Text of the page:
Mom gave me a journal once, green with red and yellow swirls, that says: “Cheerfulness is the atmosphere in which all things thrive.” –Johann Richter
It seems to me that when speaking of children and friendship, with all our high-sounding talk of Love and Sacrifice and Discipline and Spending Time, we sometimes forget this one small and basic principle, akin to kindness and grandmother of joy.
Big things are easier, because big things sound noble and feel important. Small, practical things, such as cracking jokes at the dinner table or smiling when you wake up in the morning–even if you’re a farmer and you’re getting older and your joints have started to ache–are easily overlooked.
Dad tells the story of when he was out on the tractor once, during a time he was battling depression, and he saw a little bird sitting on the telephone wire, just singing and singing for all it was worth.
Cheerfulness is that. It’s singing on the telephone wire.
Cheerfulness is the funny little rhymes Dad used to make when we were small, the way he would sing when helping one of us put on our jacket, “Put your one arm in here, and the other arm in here, and now we’re ready to go!”
It’s the way Mom comes out in her housecoat and says good morning with a smile on her face and the way she always says, “Oh that’s okay, I have lots of dishes,” whenever I break one. I’ve broken many.
It’s refusing to complain–or at least allowing yourself a satisfying complaint only occasionally.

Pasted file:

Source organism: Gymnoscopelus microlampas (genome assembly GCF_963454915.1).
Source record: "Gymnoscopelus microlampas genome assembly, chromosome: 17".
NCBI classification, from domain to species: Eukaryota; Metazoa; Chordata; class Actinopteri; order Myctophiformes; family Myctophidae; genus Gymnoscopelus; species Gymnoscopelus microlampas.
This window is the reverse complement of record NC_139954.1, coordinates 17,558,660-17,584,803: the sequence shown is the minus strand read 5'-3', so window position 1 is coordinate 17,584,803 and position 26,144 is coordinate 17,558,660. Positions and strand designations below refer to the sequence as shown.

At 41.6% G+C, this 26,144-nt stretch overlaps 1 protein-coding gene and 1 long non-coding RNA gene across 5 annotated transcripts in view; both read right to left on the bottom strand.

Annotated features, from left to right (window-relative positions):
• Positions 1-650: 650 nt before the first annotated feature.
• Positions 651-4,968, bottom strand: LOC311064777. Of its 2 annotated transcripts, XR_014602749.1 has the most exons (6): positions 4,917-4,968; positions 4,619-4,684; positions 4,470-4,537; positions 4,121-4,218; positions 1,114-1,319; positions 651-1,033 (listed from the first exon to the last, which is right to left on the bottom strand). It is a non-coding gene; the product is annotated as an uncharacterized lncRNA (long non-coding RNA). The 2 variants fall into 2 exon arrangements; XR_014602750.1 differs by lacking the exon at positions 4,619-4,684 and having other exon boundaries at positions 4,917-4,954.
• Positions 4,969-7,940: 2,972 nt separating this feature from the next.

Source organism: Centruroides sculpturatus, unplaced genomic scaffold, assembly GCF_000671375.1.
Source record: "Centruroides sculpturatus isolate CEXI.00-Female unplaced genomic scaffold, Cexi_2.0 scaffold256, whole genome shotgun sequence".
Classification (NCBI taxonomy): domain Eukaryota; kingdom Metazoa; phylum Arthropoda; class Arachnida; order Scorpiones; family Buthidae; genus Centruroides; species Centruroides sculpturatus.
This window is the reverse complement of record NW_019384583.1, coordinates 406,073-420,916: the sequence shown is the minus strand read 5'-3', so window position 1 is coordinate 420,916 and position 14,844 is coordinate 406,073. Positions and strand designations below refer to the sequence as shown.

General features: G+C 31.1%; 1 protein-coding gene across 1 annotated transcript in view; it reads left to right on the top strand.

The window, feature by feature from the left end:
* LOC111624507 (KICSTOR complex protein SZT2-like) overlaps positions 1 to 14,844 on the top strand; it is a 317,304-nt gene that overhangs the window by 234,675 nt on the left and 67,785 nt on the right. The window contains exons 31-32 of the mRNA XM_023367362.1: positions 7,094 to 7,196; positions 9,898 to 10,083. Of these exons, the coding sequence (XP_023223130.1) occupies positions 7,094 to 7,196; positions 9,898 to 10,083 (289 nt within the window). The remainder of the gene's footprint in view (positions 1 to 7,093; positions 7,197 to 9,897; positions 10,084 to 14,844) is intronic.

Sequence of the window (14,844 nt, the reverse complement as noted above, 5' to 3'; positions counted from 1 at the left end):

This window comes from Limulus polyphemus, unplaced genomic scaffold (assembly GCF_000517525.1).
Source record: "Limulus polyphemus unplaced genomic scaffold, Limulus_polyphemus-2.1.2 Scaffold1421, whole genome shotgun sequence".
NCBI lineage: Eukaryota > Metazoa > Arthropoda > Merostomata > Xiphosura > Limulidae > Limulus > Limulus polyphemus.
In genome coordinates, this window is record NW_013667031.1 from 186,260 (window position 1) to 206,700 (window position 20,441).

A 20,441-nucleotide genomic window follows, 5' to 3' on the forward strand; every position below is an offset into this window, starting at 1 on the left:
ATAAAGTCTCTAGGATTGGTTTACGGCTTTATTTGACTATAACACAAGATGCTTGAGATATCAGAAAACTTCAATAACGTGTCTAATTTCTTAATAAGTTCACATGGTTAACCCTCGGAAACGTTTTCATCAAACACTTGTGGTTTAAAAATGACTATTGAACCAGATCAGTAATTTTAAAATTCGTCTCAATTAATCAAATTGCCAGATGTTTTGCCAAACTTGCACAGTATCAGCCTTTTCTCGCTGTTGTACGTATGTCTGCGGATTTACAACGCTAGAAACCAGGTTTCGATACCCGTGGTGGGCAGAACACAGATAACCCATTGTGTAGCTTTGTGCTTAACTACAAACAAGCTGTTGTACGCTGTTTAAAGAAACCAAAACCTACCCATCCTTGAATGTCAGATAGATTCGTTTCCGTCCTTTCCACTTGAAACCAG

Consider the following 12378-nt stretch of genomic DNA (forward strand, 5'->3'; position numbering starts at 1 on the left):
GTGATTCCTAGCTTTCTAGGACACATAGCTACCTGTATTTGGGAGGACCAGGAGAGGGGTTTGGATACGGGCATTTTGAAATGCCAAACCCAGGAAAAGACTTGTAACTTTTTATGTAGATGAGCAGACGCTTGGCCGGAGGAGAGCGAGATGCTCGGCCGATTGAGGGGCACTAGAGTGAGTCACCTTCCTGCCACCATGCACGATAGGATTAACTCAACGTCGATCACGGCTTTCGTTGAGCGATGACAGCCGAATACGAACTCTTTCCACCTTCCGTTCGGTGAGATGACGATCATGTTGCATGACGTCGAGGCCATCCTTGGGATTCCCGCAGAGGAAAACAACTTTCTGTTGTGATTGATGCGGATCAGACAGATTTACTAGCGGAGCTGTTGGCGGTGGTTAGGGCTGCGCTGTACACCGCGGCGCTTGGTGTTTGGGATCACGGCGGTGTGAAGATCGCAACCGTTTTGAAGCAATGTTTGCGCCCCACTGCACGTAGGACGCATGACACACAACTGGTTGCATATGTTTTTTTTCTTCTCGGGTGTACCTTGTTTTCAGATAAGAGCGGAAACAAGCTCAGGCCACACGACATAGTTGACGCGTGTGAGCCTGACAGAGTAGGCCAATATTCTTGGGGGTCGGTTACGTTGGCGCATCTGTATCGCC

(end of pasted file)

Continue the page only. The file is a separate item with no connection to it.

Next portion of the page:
It’s getting in the car and driving up to clean the library after chores when it’s late and you’re tired and you wish life could be a little easier. But you don’t say that. Instead you say, “Well, I guess work doesn’t hurt us,” and you get out your headphones and listen to a story while you work, to make the time go faster.
This is cheerfulness–easy when life is easy, difficult when life grows long and boring and hard. But always necessary–like sunshine–for flowers to grow, for friendship to thrive, for children to enjoy spending time with you and to want to come back home and visit after they’ve all grown up and moved away.
Corny for someone who doesn’t have children to write about how to make friends with your children? I’m not a parent, but I have parents, and these are a few things I’ve learned from them. Every family will do things differently, and much more goes into a parent/child relationship than I can write in three short blog posts, but I’ve picked out three principles I think are important in creating an atmosphere where friendship can thrive. These principles work not only with children, but in the building of any friendship, with anyone.
In my last two posts, I wrote about freedom and honest imperfection. Today’s post on cheerfulness is the last in the series. Ada-dweeb and a-dweeb and a-dweeb and dat’s all folks!